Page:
5 Ways The Corporate World Didn't Prepare Me To Become My Own Boss.

My work history before becoming a full time photographer wasn't exactly the normal career path most take. When I was in high school I worked at a costal campground in northern California before I went to film school. After I graduated I worked at Best Buy, Meals on Wheels, and would take any freelance work that came my way. I moved out here to Indianapolis with my wife in late 2011 where I took a factory job to pay the bills. We found out we were having a baby and things got real. This isn't the life I wanted for myself. I wanted more. I wanted to do what I love and I wanted to be happy! So I started to look for another job and started working in my first corporate position. I was excited. I knew I wanted to run my photography business someday and this would be a great teaching tool on how to run a company. Wrong. I was sooooooo very very very wrong. Not only did having a nice job in an air conditioned office with benefits and a 401K NOT help teach me anything about running a business, but I would say it set me up for failure when I actually became a full time wedding photographer. Here's my list of 5 ways the corporate world set me up for failure when I became my own boss. 

1. You work 9-5

If you can't tell, I'm passionate about my success. It's all I think about. I love being a photographer and I want to be the best. Right before I quit my job I tried to put together a structured home / work schedule so that the switch from corporate to creative would be smooth and not so overwhelming. I started working 9am to 5pm but quickly I felt like I wasn't getting anything done. From 5pm to when I went to bed I couldn't help but think about what I wanted to get done or do. It was my brain's way of telling me This is what you are meant to do! I kept thinking I needed to have a strict schedule. Thats how it works in the corporate world. They have to be smarter than me when when it comes to business! But this has nothing to do with business. This is passion. Tell me how many times your'e passionate about going to work Monday morning after a nice weekend? If the answer is more than 0% than an office job might be right for you but for the rest of us 0% is exactly how much we want to go to the office. Becoming a full time photographer is what Ive always wanted, It's all I think about so why silence my brain and not progress my business to do bigger and better things? I wake up at 7am everyday and often don't close my laptop until 8 or 9pm. Yet I feel more energized than I EVER did at my corporate desk job. Im not suggesting that you have to work 13 hours a day like I do but the key here is finding what works best to keep going your business and still live the life you want to live.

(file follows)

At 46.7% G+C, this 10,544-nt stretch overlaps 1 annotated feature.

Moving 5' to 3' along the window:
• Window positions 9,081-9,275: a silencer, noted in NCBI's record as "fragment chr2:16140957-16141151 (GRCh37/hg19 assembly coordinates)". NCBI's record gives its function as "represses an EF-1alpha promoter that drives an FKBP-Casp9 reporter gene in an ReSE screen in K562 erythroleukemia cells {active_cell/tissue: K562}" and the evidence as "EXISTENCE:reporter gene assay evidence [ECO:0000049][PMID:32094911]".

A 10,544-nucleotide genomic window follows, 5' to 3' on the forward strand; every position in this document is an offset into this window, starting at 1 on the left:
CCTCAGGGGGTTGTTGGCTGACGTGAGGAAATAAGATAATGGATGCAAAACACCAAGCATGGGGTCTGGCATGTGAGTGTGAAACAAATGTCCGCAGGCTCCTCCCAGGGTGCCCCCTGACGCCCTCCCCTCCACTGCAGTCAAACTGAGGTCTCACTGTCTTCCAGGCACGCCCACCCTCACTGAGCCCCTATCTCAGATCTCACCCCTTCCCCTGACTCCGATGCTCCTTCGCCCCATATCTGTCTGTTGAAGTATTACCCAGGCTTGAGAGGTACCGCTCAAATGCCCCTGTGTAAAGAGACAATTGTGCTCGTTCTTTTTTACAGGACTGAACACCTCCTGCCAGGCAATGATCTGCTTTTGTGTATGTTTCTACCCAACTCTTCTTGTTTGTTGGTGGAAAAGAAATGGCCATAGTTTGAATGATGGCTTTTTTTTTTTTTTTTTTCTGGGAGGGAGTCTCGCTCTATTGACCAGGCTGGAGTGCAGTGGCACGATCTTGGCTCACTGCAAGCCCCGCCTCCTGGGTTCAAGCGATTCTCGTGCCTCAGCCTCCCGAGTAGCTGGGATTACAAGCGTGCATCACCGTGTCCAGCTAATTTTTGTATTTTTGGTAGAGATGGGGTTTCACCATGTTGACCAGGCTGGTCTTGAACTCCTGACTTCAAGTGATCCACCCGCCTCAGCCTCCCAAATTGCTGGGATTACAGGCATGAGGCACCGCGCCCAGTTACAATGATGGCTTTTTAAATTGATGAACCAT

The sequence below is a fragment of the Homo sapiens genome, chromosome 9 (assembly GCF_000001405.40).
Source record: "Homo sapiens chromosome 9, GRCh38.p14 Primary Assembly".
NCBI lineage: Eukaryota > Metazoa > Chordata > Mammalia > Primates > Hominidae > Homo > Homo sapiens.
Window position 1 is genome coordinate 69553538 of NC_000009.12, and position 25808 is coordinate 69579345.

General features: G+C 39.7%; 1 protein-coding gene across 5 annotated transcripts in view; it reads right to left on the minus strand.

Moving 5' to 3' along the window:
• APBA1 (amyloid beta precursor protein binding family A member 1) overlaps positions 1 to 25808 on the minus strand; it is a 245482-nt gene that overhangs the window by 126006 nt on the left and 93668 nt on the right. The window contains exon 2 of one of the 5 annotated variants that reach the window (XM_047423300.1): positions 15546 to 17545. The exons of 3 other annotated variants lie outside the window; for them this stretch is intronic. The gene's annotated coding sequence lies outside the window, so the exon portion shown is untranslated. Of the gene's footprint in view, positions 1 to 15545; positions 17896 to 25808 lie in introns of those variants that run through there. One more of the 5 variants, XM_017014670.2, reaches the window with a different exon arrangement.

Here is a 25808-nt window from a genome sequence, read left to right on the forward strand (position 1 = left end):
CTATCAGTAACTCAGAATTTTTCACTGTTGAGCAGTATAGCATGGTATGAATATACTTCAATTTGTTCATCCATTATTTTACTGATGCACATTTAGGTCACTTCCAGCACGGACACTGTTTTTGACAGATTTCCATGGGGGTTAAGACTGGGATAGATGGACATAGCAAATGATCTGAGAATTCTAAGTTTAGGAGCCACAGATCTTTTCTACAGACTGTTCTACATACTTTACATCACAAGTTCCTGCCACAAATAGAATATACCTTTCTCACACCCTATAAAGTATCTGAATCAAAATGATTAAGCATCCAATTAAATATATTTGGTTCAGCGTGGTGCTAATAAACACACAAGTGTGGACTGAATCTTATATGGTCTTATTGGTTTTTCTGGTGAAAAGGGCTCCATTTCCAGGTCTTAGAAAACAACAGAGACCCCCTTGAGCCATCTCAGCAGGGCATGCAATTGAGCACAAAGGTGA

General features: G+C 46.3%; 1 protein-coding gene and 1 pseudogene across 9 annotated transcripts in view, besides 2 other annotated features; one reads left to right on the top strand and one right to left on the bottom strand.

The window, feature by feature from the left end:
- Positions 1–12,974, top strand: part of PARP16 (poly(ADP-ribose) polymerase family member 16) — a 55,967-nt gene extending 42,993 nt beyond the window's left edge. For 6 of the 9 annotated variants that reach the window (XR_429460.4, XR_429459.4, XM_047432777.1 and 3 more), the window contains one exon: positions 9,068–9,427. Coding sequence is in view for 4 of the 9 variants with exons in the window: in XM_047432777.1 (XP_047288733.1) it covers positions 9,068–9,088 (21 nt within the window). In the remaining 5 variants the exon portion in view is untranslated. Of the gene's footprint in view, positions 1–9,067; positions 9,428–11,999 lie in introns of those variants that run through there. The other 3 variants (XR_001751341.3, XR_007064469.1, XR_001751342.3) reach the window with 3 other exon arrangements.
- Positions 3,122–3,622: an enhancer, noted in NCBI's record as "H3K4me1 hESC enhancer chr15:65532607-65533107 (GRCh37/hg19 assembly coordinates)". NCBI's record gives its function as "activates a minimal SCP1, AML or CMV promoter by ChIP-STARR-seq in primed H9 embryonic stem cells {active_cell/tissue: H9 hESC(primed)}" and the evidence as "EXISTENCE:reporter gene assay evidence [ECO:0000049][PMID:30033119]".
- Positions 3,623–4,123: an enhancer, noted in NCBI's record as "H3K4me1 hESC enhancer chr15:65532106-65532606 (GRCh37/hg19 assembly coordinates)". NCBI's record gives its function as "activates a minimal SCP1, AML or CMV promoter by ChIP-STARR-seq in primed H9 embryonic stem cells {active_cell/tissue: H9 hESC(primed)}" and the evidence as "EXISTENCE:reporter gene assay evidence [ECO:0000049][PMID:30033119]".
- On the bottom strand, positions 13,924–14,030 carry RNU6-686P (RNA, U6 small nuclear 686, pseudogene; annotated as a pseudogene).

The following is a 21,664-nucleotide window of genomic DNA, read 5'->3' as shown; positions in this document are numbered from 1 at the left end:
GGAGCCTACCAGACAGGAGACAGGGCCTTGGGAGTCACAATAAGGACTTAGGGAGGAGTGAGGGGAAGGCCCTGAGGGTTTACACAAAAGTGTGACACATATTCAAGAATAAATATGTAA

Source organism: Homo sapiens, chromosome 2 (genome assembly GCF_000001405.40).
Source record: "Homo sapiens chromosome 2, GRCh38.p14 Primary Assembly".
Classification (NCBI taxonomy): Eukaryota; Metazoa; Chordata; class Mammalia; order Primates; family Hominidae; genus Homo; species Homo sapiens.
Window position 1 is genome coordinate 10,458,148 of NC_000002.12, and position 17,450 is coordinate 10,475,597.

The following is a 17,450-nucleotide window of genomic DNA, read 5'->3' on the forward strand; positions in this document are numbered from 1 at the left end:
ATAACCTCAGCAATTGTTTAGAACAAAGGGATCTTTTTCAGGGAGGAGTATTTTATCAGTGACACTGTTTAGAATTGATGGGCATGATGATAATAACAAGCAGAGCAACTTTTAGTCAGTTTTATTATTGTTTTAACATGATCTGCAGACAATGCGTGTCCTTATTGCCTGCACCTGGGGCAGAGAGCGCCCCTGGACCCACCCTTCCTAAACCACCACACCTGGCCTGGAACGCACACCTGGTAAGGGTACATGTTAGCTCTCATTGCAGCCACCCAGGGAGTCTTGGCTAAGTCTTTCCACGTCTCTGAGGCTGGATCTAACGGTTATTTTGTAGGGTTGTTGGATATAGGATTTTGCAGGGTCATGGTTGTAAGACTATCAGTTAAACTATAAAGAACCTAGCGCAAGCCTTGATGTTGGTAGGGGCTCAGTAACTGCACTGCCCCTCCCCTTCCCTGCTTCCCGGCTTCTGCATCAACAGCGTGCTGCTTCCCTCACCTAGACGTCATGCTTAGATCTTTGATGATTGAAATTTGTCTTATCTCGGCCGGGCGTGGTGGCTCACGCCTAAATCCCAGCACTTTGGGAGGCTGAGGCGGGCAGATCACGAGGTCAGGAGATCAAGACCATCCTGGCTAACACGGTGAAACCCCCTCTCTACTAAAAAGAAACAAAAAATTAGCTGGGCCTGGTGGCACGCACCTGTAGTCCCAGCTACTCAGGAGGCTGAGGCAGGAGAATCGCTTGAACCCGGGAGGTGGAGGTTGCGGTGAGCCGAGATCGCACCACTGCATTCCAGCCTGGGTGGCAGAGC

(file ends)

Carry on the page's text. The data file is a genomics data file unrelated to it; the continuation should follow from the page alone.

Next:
2. Your corporate job keeps you one track minded.